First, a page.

We believe that a well fleshed-out business strategy that gives adequate consideration to aspects such as geography selection, customer selection, product offering (including financing solutions such as leasing etc.), a well-defined channel strategy, will have an early mover advantage in this space.
Electricity access and the role of development agencies The underserved rural population can gain significantly from efforts and support of philanthropic organisations in promoting off-grid and distributed RE solutions. Development agencies such as USAID, various foundations and other organisations working actively in the field of electricity access have already made their presence felt through pioneering work ranging from policy development assistance, to providing concessional loans/grants, capacity building, business model development, etc. in this segment.
Wind can be tapped with careful entry planning:
Based on recently observed annual capacity additions, we estimate greenfield opportunities in the wind sector to represent a 2-3 GW annual market. Other than sale to distribution licensees, opportunities for sale under open access to third parties are also available.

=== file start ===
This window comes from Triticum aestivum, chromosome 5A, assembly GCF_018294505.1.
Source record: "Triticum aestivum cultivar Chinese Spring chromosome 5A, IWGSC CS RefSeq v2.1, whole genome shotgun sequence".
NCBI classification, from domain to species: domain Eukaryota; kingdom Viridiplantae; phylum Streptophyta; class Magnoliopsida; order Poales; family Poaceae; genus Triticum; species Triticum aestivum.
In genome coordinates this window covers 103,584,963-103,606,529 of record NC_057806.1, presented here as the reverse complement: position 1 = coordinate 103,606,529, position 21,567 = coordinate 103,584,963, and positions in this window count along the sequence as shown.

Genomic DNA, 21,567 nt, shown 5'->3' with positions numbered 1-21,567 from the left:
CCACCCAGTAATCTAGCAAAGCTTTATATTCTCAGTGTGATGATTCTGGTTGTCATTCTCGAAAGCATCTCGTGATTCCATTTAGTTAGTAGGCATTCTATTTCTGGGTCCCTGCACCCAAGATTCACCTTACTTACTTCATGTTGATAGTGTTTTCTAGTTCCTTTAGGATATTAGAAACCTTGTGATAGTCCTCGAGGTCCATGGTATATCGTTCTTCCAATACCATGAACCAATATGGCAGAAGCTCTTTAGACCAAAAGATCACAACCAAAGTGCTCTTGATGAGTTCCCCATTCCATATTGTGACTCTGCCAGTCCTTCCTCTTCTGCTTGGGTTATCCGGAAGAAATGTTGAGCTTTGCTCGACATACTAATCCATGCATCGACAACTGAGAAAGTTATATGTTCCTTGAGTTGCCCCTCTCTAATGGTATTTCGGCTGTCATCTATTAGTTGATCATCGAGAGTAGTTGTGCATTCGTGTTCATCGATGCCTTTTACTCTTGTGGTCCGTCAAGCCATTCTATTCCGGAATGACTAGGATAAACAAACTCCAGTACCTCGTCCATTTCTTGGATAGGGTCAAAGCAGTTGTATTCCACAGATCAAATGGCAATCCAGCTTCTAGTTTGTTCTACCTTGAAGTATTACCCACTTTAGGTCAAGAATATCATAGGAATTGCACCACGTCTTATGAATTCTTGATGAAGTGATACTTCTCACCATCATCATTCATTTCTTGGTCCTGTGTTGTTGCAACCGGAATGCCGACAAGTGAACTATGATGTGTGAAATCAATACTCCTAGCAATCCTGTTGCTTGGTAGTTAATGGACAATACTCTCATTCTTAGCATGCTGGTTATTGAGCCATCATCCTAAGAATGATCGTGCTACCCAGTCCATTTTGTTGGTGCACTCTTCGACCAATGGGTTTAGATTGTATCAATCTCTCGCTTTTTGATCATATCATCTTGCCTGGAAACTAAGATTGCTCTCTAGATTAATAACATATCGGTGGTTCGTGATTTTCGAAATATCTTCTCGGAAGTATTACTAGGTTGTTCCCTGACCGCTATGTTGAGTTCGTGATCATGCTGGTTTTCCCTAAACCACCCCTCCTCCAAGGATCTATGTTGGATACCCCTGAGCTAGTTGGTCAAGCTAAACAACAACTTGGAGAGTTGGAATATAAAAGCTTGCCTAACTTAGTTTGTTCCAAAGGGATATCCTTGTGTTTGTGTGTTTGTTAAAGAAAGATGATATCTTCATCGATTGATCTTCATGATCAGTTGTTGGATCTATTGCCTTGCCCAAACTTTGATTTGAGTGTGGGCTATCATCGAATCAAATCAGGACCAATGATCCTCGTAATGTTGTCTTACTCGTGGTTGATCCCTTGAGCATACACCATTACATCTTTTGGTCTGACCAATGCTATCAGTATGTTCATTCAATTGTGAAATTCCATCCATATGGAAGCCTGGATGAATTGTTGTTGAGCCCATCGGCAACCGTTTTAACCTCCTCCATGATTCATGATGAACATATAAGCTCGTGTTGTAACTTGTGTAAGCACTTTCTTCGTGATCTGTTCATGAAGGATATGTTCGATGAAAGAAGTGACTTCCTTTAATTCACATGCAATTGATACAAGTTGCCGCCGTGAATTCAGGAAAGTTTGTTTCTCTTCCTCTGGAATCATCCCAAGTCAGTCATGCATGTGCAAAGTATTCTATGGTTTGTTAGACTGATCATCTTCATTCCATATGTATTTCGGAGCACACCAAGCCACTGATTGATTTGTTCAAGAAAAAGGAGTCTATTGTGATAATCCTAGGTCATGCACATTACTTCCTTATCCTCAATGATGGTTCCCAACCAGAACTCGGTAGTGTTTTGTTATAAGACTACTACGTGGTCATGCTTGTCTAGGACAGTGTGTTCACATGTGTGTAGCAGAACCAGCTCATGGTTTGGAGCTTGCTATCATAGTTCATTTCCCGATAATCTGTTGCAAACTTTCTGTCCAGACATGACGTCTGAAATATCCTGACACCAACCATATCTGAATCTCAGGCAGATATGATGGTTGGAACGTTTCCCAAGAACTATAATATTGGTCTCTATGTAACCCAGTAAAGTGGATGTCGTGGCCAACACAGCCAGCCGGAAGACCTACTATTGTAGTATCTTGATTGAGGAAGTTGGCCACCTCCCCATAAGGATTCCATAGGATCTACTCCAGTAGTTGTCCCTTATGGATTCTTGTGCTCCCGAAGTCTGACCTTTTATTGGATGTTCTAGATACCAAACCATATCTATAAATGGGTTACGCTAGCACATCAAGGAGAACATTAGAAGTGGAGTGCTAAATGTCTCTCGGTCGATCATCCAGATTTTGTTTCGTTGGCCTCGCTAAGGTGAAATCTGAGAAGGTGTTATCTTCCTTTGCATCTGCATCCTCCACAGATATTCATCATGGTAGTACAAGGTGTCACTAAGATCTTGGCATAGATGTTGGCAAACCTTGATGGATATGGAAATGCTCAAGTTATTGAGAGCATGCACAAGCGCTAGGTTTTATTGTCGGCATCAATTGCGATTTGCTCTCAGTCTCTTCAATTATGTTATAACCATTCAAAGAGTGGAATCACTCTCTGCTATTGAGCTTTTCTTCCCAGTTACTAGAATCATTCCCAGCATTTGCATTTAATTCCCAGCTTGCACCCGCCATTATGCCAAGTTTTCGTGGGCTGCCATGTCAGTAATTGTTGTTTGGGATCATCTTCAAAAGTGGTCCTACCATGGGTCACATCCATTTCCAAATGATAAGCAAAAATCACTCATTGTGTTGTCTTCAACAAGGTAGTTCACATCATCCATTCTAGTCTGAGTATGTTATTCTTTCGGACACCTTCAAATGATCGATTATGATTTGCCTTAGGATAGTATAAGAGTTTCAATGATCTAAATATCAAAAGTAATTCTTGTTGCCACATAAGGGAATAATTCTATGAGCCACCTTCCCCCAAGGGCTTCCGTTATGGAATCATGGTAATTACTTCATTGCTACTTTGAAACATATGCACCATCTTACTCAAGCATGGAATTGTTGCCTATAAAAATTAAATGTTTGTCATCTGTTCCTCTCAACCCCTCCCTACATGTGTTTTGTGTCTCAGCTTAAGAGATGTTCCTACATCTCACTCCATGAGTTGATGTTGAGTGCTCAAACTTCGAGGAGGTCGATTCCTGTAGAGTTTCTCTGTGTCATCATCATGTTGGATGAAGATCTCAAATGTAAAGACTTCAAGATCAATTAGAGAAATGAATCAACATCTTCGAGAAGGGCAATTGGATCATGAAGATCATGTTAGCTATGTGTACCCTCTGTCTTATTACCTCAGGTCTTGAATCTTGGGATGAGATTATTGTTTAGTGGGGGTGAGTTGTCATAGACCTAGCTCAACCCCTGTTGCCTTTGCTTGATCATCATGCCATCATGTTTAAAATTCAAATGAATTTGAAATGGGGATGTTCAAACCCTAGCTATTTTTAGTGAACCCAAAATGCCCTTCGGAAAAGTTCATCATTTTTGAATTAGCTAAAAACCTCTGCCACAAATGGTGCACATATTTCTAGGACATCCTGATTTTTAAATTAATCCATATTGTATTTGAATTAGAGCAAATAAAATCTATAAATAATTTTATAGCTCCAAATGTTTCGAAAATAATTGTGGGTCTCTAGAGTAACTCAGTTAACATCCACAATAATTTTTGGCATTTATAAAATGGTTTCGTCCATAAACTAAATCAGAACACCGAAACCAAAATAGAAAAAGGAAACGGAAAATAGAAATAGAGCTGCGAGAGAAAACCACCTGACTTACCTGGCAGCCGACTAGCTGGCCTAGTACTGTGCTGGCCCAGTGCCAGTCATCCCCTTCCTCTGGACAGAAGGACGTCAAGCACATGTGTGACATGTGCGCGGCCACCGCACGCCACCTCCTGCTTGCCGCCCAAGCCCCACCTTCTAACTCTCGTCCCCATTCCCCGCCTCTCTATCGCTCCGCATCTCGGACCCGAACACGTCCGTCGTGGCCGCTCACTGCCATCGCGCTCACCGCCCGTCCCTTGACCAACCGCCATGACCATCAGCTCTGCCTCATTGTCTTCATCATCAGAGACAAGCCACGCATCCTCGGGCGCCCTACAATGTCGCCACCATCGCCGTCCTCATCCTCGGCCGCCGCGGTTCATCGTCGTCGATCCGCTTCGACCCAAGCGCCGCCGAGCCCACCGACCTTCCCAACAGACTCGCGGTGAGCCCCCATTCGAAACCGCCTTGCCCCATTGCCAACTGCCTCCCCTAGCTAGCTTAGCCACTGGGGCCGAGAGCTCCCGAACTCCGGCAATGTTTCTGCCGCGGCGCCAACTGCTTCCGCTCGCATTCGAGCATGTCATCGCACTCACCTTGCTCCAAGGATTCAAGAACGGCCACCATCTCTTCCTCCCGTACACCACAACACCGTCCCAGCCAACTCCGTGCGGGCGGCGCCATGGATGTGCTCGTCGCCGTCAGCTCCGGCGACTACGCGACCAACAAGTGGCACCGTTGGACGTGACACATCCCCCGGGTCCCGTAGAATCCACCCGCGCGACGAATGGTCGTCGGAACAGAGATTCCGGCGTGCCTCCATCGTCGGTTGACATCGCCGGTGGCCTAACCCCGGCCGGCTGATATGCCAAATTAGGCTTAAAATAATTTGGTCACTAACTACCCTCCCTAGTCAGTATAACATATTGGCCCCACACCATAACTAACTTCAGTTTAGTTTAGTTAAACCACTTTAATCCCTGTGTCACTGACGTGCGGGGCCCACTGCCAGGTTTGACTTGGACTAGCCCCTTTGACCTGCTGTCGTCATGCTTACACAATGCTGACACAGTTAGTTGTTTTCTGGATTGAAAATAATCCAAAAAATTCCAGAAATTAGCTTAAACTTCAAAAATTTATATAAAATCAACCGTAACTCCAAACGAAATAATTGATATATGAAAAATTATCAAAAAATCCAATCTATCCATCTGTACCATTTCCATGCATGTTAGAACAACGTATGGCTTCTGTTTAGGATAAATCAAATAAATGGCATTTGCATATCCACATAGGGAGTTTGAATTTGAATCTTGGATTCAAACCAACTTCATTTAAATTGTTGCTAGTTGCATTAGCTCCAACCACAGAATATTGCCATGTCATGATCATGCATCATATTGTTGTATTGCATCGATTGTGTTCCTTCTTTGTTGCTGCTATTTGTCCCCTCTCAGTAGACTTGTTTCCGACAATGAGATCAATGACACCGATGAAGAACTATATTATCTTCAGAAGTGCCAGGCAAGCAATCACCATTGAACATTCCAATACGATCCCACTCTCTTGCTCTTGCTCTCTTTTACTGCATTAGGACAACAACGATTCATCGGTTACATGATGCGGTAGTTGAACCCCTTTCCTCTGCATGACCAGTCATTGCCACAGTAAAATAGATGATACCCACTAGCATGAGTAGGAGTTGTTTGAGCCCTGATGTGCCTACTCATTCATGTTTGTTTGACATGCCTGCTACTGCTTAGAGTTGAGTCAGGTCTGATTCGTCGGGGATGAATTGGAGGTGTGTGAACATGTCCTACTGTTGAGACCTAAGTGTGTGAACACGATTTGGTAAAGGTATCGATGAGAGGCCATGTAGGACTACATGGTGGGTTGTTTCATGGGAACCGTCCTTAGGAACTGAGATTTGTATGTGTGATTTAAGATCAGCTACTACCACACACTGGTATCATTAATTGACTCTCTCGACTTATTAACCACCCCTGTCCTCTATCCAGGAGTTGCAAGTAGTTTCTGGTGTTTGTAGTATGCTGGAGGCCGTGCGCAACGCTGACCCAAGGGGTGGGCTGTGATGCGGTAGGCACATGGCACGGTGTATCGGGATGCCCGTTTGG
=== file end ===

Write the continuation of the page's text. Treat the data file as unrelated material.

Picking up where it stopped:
The wind sector has been witnessing an intense consolidation phase since the last few years. Opportunities are mushrooming owing to the sale of assets by AD investors or infrastructure conglomerates looking to refocus their businesses or private equity investors seeking to realise the value of their investments through suitable exit strategies including sale to strategic buyers. However, entry through the organic or inorganic route would need a careful state evaluation for aspects such as dispatch risks, etc.
Hydro offering a brownfield entry
Sale of existing assets by companies looking to de-leverage may throw open attractive prospects in this segment. There are several hydro plants which are near completion but due to overruns face cost escalations. These plants are looking at entering into long term Power Purchase Agreements (PPAs). Assets which are able to execute PPAs which provide adequate returns despite the cost escalations, may be an immediate investment target. The attractiveness of some of these plants can increase significantly if they have the ability to act as a balancing resource for a state or a region.
Storage: A new dimension to closely evaluate
Storage presents an immense opportunity for U.S. players in India. The market for the sale of products is set to evolve as costs come down and a higher penetration of RE manifests itself through associated issues of grid integration etc. We believe that U.S. companies need to explore innovative business models such as that of Energy Service Companies which can offer a compelling value proposition to customers by reducing upfront costs.
Along with storage, the government´s efforts in the EV space need to be closely watched as this can give rise to considerable opportunities for EV manufacturers in the country.
A $50-60 bn opportunity for financiers
We expect at least a USD185 billion financing requirement (equity and debt) to support power sector growth (including RE of approximately USD50-60 billion) till FY 19-20.